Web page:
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Morning Briefing April 1: Time to test, test, test

Multiple medical staff in Queenstown are awaiting test results after a second nurse tested positive for Covid-19 yesterday.

Source: istock.com

Another 38 Lakes District Hospital staff have been tested following the diagnosis, with the most recent case being one of 36 staff already tested and a ‘close contact’ of a nurse who returned a positive result on Monday.

The Southern DHB said the second nurse had mild symptoms and attended work for one shift while infectious. All close contacts, including four hospital patients, were now being asked to self-isolate. 

The Southern DHB region now has 98 cases of Covid-19, the highest number across the country, with the Queenstown Lakes District a particular hotspot for the disease.

Meanwhile, as health authorities yesterday revealed New Zealand’s total number of Covid-19 cases had risen by 58, Prime Minister Jacinda Ardern admitted there hadn’t been enough testing to know how many people were really infected with the virus. But that’s about to change.

Ms Ardern said she wants more tests, with testing to be widened to people with Covid-19 symptoms who don’t have a history of travel or exposure to another case.

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What if eradication fails?

The Government also reiterated the importance of following the Alert Level 4 lockdown conditions yesterday, as they released modelling that predicted dire consequences if the current Covid-19 eradication plan fails.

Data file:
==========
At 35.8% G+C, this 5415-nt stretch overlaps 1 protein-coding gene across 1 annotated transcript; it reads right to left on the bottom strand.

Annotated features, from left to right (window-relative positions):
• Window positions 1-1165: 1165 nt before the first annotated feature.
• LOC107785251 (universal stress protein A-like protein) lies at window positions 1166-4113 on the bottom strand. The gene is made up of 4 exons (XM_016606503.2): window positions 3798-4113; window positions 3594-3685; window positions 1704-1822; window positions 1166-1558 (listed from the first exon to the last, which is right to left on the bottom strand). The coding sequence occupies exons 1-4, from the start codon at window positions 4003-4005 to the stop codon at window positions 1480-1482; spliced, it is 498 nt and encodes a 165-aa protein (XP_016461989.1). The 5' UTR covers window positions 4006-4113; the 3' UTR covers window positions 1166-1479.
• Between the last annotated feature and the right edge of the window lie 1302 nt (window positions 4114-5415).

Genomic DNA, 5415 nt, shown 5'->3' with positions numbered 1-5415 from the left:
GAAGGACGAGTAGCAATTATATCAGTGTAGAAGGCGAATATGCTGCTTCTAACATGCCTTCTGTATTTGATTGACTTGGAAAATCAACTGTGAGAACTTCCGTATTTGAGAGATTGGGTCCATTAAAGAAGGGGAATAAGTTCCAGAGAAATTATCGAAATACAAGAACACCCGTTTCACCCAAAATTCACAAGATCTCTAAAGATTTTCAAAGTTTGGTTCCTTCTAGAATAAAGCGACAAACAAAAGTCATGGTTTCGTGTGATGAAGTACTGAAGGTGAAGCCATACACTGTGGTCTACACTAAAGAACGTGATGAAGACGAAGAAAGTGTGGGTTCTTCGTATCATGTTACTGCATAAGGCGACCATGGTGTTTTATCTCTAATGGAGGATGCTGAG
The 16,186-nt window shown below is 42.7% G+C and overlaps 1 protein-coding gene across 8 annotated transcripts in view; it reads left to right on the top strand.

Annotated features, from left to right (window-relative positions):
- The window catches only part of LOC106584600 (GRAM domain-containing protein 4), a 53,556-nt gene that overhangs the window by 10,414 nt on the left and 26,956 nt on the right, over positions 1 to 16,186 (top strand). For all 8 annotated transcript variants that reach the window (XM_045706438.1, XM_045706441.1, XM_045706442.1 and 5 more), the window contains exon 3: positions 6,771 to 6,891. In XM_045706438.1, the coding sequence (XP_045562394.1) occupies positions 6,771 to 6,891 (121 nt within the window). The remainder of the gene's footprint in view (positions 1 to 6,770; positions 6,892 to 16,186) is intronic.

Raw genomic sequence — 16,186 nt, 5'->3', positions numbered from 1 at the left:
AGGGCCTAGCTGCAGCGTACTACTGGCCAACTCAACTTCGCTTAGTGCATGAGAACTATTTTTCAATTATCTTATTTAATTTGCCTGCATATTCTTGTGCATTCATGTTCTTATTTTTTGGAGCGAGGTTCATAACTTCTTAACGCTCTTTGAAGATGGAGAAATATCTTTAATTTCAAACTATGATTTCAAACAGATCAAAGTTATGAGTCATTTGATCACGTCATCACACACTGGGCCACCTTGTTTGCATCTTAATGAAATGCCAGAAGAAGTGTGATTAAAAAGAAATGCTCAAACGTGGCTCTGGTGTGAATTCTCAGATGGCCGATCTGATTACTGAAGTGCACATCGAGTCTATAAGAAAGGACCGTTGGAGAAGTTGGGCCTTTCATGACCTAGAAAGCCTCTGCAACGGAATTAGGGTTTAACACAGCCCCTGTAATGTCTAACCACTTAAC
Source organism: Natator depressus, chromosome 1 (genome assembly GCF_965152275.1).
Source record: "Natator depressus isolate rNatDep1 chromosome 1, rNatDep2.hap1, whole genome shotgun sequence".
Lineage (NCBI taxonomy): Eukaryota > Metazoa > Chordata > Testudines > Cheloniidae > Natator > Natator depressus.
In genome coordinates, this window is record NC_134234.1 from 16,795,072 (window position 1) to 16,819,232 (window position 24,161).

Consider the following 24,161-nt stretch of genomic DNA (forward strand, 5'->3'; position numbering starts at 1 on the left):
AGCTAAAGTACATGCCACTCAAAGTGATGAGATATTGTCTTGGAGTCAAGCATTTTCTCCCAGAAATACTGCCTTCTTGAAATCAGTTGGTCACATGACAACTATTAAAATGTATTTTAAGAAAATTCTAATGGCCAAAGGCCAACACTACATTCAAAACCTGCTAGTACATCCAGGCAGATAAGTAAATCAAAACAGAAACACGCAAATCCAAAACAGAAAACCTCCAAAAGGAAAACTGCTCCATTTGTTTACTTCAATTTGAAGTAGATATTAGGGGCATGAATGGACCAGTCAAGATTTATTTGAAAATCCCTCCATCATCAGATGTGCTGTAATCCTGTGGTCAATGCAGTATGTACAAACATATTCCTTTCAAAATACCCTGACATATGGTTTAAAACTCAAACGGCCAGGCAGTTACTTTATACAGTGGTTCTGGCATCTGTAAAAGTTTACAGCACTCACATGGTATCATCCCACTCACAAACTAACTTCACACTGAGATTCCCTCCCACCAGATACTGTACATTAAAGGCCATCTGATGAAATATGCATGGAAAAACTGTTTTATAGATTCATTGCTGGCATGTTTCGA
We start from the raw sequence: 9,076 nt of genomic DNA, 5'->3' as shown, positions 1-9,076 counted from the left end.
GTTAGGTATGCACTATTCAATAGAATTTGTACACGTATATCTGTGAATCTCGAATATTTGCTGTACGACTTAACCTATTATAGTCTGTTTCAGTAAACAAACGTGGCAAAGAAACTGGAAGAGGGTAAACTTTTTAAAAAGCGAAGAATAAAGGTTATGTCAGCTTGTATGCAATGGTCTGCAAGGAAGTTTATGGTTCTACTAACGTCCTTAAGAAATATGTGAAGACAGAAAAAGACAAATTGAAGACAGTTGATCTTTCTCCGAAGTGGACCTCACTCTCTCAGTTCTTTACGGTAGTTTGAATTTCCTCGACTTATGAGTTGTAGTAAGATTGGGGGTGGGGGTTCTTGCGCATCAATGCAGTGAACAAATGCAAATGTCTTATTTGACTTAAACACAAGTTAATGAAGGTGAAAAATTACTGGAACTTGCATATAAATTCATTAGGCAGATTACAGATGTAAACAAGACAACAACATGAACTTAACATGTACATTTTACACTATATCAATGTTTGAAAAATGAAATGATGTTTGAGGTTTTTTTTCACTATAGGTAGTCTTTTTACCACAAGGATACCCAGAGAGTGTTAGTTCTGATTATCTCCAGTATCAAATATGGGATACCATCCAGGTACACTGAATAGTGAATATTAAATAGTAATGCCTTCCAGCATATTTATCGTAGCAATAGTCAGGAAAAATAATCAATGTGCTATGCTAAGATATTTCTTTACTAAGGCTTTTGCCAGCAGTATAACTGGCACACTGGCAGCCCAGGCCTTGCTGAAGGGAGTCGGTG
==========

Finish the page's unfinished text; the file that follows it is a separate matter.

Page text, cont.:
Director-General of Health Dr Ashley Bloomfield said the modelling showed that "without the actions currently being taken, the uncontrolled spread of Covid-19 would exact a high price in New Zealand in terms of its impact on our health services, including our intensive care units, and deaths". 

More specifically, a “worse case scenario” showed almost 28,000 Kiwis could die, while one report author said a “best case scenario” could see fewer than 100 deaths.

All of the reports (available for download here), showed “an unacceptable level of deaths in New Zealand without strong action”, Dr Bloomfield said.

“We can see these scenarios playing out overseas already."

Supermarket headaches roll on

Each day continues to bring new pain points around an activity that we all once took for granted – a trip to the supermarket.